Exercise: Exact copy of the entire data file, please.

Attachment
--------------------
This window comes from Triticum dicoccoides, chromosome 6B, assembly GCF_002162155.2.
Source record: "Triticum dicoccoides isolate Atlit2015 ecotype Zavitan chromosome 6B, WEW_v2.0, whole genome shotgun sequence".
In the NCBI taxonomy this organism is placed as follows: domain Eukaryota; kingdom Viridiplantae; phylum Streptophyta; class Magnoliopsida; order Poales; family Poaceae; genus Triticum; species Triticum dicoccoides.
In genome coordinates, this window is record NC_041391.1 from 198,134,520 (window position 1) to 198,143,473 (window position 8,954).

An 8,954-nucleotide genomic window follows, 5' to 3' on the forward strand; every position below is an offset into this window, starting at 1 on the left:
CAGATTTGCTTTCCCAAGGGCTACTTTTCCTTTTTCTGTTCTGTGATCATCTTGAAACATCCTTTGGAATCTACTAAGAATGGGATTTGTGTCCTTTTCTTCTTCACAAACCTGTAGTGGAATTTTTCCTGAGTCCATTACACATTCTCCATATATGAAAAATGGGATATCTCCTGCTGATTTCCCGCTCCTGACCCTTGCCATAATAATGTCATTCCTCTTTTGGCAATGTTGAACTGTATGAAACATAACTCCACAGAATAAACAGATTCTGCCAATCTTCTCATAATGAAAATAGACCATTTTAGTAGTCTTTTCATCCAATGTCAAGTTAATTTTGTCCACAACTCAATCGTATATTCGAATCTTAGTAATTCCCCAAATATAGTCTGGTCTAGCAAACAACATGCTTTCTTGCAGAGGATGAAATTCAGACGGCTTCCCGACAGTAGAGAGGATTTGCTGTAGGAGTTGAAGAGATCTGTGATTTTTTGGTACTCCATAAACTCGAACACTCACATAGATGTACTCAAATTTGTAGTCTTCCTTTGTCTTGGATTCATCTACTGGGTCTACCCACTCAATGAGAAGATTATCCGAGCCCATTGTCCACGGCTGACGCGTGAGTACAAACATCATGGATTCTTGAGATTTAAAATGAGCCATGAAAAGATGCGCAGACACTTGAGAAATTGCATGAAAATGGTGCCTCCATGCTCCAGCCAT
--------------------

This window comes from Triticum dicoccoides, chromosome 6B, assembly GCF_002162155.2.
Source record: "Triticum dicoccoides isolate Atlit2015 ecotype Zavitan chromosome 6B, WEW_v2.0, whole genome shotgun sequence".
In the NCBI taxonomy this organism is placed as follows: domain Eukaryota; kingdom Viridiplantae; phylum Streptophyta; class Magnoliopsida; order Poales; family Poaceae; genus Triticum; species Triticum dicoccoides.
In genome coordinates, this window is record NC_041391.1 from 198,134,520 (window position 1) to 198,143,473 (window position 8,954).

An 8,954-nucleotide genomic window follows, 5' to 3' on the forward strand; every position below is an offset into this window, starting at 1 on the left:
CAGATTTGCTTTCCCAAGGGCTACTTTTCCTTTTTCTGTTCTGTGATCATCTTGAAACATCCTTTGGAATCTACTAAGAATGGGATTTGTGTCCTTTTCTTCTTCACAAACCTGTAGTGGAATTTTTCCTGAGTCCATTACACATTCTCCATATATGAAAAATGGGATATCTCCTGCTGATTTCCCGCTCCTGACCCTTGCCATAATAATGTCATTCCTCTTTTGGCAATGTTGAACTGTATGAAACATAACTCCACAGAATAAACAGATTCTGCCAATCTTCTCATAATGAAAATAGACCATTTTAGTAGTCTTTTCATCCAATGTCAAGTTAATTTTGTCCACAACTCAATCGTATATTCGAATCTTAGTAATTCCCCAAATATAGTCTGGTCTAGCAAACAACATGCTTTCTTGCAGAGGATGAAATTCAGACGGCTTCCCGACAGTAGAGAGGATTTGCTGTAGGAGTTGAAGAGATCTGTGATTTTTTGGTACTCCATAAACTCGAACACTCACATAGATGTACTCAAATTTGTAGTCTTCCTTTGTCTTGGATTCATCTACTGGGTCTACCCACTCAATGAGAAGATTATCCGAGCCCATTGTCCACGGCTGACGCGTGAGTACAAACATCATGGATTCTTGAGATTTAAAATGAGCCATGAAAAGATGCGCAGACACTTGAGAAATTGCATGAAAATGGTGCCTCCATGCTCCAGCCAT